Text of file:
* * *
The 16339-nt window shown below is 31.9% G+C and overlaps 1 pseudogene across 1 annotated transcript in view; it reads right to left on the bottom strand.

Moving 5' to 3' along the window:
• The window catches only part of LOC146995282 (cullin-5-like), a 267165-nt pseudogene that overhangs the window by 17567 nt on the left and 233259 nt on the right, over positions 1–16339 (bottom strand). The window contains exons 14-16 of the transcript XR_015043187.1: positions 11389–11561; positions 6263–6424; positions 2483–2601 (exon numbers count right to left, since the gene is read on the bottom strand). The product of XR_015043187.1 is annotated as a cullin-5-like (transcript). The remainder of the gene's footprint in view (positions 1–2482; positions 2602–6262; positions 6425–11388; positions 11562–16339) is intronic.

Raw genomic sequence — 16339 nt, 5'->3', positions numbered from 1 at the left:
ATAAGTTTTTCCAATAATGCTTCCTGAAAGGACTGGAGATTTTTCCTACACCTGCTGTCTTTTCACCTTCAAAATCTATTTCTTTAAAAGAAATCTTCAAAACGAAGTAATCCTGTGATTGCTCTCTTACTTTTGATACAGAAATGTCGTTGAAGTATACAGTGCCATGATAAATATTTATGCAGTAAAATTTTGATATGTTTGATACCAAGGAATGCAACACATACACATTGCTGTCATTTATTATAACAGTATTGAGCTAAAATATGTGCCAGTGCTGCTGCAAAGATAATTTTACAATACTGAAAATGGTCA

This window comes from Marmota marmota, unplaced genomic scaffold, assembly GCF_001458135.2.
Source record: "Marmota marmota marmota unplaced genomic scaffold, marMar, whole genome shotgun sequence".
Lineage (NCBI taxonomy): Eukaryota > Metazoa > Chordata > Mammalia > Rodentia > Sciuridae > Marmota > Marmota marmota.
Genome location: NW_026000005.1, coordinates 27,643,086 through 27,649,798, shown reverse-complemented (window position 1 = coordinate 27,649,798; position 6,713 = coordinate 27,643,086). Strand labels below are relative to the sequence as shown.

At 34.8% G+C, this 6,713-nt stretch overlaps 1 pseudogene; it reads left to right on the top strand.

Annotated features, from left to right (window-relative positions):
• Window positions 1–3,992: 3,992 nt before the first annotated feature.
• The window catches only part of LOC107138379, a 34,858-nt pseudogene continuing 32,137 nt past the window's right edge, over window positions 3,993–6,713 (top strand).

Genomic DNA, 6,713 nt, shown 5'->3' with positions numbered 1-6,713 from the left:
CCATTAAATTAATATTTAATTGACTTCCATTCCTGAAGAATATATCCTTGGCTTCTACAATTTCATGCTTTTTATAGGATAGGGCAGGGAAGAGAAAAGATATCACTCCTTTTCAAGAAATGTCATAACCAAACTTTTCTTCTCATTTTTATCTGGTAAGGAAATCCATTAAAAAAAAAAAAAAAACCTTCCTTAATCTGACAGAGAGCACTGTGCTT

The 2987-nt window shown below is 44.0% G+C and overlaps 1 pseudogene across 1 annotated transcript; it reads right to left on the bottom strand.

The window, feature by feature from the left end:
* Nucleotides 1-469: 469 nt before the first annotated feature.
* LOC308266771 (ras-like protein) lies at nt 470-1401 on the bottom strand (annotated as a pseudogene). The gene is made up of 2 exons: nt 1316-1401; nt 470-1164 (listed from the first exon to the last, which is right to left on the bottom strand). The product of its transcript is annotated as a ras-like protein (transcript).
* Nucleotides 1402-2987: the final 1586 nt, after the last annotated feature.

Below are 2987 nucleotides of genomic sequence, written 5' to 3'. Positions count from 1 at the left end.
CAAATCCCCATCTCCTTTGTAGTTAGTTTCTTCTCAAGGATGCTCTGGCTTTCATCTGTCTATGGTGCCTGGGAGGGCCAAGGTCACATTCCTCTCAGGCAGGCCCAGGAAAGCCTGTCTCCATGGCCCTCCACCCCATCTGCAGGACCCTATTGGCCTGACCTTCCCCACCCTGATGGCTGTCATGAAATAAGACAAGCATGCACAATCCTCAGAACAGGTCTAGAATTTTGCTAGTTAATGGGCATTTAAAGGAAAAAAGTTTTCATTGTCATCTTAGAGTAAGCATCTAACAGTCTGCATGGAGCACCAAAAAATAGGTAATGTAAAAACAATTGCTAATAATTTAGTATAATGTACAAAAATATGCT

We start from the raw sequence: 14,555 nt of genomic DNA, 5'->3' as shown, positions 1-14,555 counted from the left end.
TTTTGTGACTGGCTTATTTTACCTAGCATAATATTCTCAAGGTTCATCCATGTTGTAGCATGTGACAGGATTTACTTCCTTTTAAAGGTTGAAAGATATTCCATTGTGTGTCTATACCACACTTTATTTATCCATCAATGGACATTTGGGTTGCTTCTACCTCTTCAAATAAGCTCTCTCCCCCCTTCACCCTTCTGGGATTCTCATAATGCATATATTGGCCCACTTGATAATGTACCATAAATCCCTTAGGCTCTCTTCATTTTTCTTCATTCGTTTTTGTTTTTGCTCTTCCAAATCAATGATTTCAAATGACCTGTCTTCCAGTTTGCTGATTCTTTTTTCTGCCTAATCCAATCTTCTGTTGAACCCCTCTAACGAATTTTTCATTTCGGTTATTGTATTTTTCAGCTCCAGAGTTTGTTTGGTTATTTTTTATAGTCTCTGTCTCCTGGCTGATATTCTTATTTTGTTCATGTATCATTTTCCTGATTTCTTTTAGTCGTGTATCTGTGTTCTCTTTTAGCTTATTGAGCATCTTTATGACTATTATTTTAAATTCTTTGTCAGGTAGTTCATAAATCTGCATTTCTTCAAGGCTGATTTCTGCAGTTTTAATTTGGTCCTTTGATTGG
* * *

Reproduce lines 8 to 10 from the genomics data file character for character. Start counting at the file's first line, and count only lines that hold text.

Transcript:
Lineage (NCBI taxonomy): Eukaryota > Metazoa > Chordata > Mammalia > Rodentia > Sciuridae > Marmota > Marmota marmota.
Genome location: NW_026000005.1, coordinates 27,643,086 through 27,649,798, shown reverse-complemented (window position 1 = coordinate 27,649,798; position 6,713 = coordinate 27,643,086). Strand labels below are relative to the sequence as shown.

At 34.8% G+C, this 6,713-nt stretch overlaps 1 pseudogene; it reads left to right on the top strand.